To this day, this is at least my impression, this hospitality and tolerance is something special to Jordanians. They are friendly and tolerant of strangers, it is easy to get in touch and after a few minutes you find yourself in lively discussions about God and the world (in the truest sense of the words).

Jordan has little mineral resources and has always created an income by collecting customs duties and taxes from trade routes. That is still the case today: the entrance fees to the national parks and cultural monuments are quite steep. One day Petra (from sunrise to sunset) costs 66 ÔéČ per adult. In Wadi Rum, where we went afterwards, you pay an entrance to the National Park (which flows into the state treasury) and then you have the choice between different tours to discover the park: on foot, by camel or by jeep. You pay per hour and mode of transport. These revenues benefits the resident Bedouins. In theory, one could walk on foot to explore the Wadi, as Lawrence of Arabia used to do. I think that’s an option for a few people only.

Anyway, it’s definitely an unforgettable experience and if you want to see all these places you just have to pay.

After exploring Petra and Wadi Rum, we needed a seaside retreat, so we rented a room at the Read Sea Dive Center in Aqaba. This is a small, locally run hotel with a diving school, because this area still has coral reefs and a great variety of sea creatures to see. We did no go for a dive but relaxed for two days on the beach of Tala Bay, South of Aqaba.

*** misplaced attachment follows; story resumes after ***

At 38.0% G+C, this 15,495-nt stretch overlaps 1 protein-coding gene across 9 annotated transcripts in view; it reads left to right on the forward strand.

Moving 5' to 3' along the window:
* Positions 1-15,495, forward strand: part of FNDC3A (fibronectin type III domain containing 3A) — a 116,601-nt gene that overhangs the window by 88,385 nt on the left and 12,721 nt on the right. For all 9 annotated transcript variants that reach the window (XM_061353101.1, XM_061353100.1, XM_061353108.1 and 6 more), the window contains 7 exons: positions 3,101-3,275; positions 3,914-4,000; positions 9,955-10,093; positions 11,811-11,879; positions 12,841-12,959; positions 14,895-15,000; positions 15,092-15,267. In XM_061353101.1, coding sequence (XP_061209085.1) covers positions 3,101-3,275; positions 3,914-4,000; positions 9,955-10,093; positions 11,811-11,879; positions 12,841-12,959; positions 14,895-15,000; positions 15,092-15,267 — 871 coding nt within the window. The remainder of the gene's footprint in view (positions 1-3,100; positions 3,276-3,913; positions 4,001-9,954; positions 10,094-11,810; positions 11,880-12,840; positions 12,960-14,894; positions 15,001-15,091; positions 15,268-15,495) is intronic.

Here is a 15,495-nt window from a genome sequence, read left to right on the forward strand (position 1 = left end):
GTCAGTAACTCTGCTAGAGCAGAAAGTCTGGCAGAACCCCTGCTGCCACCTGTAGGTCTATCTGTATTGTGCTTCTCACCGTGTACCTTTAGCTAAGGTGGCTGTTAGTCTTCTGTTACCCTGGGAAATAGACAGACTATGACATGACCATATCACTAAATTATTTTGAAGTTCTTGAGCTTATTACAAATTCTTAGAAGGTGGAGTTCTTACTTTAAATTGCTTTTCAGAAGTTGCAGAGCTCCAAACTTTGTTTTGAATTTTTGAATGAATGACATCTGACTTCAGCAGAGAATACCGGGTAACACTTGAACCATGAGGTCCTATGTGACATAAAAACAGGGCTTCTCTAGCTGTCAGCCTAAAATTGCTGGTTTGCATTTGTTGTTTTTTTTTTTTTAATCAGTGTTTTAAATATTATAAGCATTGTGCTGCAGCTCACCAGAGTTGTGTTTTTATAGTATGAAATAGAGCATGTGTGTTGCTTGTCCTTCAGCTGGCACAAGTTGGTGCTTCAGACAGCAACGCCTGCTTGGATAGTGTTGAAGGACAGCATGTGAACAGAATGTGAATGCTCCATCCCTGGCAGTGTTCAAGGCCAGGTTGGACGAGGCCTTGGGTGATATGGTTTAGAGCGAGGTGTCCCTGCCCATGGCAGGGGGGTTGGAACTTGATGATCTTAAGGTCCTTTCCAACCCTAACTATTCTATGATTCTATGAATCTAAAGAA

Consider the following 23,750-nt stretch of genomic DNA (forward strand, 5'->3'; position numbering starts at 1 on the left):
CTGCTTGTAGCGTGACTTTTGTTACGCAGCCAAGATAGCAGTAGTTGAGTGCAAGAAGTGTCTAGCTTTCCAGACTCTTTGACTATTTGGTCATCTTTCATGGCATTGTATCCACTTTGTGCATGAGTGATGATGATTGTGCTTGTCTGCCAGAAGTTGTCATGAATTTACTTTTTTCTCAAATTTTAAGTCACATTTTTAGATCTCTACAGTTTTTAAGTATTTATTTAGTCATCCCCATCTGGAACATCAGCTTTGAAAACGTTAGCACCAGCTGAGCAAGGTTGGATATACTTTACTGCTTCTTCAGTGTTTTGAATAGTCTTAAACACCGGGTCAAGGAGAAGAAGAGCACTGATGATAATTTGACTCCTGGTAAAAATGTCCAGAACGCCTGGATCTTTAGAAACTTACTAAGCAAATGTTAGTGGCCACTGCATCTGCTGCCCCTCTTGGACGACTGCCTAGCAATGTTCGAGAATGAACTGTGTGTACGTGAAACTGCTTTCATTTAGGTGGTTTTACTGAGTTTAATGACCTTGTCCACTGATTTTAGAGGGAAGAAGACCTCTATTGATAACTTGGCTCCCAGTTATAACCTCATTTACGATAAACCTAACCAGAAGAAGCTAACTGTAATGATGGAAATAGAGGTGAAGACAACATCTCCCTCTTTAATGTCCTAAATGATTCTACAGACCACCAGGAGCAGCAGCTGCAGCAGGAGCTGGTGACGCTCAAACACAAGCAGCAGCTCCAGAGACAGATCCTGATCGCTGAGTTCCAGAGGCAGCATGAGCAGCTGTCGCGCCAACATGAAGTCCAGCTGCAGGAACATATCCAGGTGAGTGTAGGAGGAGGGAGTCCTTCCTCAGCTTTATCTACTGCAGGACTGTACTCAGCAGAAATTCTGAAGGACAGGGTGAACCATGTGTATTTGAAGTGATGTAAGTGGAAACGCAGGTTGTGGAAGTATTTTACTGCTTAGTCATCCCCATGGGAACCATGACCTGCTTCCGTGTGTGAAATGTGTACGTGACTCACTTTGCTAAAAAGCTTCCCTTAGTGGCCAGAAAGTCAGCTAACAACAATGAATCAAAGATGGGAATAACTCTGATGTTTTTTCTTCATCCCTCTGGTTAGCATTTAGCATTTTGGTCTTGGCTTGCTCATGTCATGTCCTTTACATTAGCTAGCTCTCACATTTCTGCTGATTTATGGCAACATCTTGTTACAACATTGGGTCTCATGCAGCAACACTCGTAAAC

Tala Bay is a resort town, much like Barcar├Ęs or Leucate Plage, but with a lot more luxury. Many foreigners and certainly a few wealthy Jordanians, Iraqis, Syrians, etc. have a summer residence there.
Tala Bay started in 2001 and
meanwhile, gated communities are developing along the entire coastline of the Gulf and they have some advantages to offer: investments are tax-free or are only taxed at 5%, nobody asks where the money comes from, everything is very discreet and legally secured.
Here, too, the mentality of the Jordanians is visible: open to all, good service, beautiful location, no stress, for a corresponding fee.

This mentality is also based on the admission of millions of refugees. Supported by international aid organizations and states with financial contributions these people are more or less integrated, get the citizenship and thus a right to education and work. However, Jordan also reached its limits. There have been several major refugees flows since 1948 and today more than 50% of the population is made up of former refugees, primarily Palestinians, but also people from other Arab countries.
It seems to me that this is part of a deal: Jordan receives the refugees from the crisis areas of the Arabian Peninsula, gets financial support and, more importantly, has no trouble with Israel and is not on the list of states to be democratized.

In Petra, I listened to a conversation between a tourist and a local tourist guide:

Tourist: Who owns Jordan?
Guide: Well, we are having a lot of tribes, they are all coming and going and live together.
Tourist: So they all own Jordan?
Guide: hmm, no, America owns Jordan.

Anyway, this holiday was very interesting, exciting and also relaxing and I could start the next journey immediately ­čśë